Brenna Clarke Gray and Brian Lamb
In March of 2020, like at countless institutions around the world, we undertook a massive transition to fully online teaching and learning. At our institution, though we are also home to an Open Learning division, our on-campus faculty were not particularly interested in digital pedagogies prior to the pandemic; for reference, of our faculty complement of 500, approximately half had never used our Learning Management System, and those who had primarily used it as a content repository. This meant that while we experienced a period of crisis and overwork, in which we developed quick references like our Pivot to Digital site (http://pivottodigital.trubox.ca), after the initial panic we were left with a moment of opportunity.
Through May and June, faculty anxiety about what our Fall term would bring fuelled a massive and, for our small team, unprecedented uptake of our support offerings. In response to this interest, we developed Digital Pedagogy Summer Camp, a series of twenty-one workshops on everything from technical skills to the theoretical underpinnings of good online instruction. For our team, the foundation of our approach was rooted in an ethic of care philosophy: simplify courses, scale back assessments and expectations, maximize instructor presence, and establish clear communication strategies. We provided much of the guidance on these issues at the institution and worked to offer consistent guidance and messaging that centred care for students – and for instructors – first. Our training plan focused on building community and establishing care, both in the classroom and among participants. It was also resolutely, insistently joyful, themed in bright pinks and purples, awarding badges with humorous names, and facilitated with openness and vulnerability.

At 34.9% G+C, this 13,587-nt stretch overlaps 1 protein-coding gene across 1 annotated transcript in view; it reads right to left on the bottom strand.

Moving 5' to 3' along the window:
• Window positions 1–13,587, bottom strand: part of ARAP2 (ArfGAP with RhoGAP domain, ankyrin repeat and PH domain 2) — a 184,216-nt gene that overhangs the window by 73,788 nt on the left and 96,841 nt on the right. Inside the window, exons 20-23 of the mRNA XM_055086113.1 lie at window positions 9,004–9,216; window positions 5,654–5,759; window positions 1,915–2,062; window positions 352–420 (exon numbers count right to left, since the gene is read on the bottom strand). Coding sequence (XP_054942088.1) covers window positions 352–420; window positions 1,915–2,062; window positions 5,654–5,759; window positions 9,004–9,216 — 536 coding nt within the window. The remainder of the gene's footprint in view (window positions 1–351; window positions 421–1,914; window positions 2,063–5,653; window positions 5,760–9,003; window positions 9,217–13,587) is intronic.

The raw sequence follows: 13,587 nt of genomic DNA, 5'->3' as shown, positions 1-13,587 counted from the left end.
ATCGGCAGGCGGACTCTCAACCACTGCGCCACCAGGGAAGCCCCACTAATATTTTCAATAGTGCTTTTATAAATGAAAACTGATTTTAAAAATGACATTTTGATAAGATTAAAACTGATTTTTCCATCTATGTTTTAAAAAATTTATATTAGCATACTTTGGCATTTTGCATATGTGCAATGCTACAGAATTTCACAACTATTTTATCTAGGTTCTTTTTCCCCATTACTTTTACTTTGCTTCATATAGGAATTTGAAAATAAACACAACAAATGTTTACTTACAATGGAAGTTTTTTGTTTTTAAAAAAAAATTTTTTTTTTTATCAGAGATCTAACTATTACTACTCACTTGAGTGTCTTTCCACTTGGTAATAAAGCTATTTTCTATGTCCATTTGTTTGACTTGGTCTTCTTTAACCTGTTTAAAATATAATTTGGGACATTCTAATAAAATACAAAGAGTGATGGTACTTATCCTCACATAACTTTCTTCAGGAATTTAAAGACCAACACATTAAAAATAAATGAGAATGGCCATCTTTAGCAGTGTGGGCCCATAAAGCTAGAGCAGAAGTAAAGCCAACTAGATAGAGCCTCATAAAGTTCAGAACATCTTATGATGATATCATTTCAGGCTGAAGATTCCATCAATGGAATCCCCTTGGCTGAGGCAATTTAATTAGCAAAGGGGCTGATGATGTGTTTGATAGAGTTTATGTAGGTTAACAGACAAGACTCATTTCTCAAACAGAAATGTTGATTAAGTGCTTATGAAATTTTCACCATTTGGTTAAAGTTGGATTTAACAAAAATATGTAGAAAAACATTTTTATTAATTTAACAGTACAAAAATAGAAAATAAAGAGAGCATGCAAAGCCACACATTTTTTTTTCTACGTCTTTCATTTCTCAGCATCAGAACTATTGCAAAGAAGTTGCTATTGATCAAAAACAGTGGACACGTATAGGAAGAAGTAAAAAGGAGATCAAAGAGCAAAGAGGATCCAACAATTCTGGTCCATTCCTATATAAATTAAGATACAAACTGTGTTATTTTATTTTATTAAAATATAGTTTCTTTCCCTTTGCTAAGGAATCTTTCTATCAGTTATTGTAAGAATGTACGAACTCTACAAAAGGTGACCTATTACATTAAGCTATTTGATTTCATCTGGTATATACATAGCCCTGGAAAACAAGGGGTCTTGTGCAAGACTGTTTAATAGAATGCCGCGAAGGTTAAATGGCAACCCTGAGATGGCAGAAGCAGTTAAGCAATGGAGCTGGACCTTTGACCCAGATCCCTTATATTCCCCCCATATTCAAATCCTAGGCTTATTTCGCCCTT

In the immediate term, the project was a success, with 331 faculty taking at least one workshop during the summer, and 174 completing our pick-and-mix, eight-session “Certificate of Digital Competency.” More have accessed the archive in the intervening months. In the longer term, impacts are more amorphous, but we have seen greater engagement in our workshops overall, and greater awareness of our team’s work on campus. We have extended the conversations begun in Summer Camp through our podcast, You Got This!, a weekly discussion of online teaching and learning (http://yougotthis.trubox.ca). Whether the program and podcast — and our ongoing advocacy — have helped to reshape campus discussions of teaching and learning is more complicated to ascertain, but there are glimmers of a more engaged and aware community, even as there have been disappointments. Like all university communities, we struggle with resisting for-profit ventures and maintaining both the spirit and the infrastructure for openness; a more engaged and informed faculty population is critical to the success of this work.
This session will reflect on the larger community impact of taking a care-centred approach to the pandemic pivot and examines whether individual professional development can impact institutional priorities and approaches to care. It also invites reflection on faculty support work through the pandemic crisis by attendees, and offers suggestions for the future of care-centred educational technology support.
Learning Technology and Innovation. (2020). Pivot to Digital: A TRU Community Resource. Available at: https://pivottodigital.trubox.ca/
Learning Technology and Innovation. (2020). You Got This! Available at: https://yougotthis.trubox.ca/
- faculty support
- community of care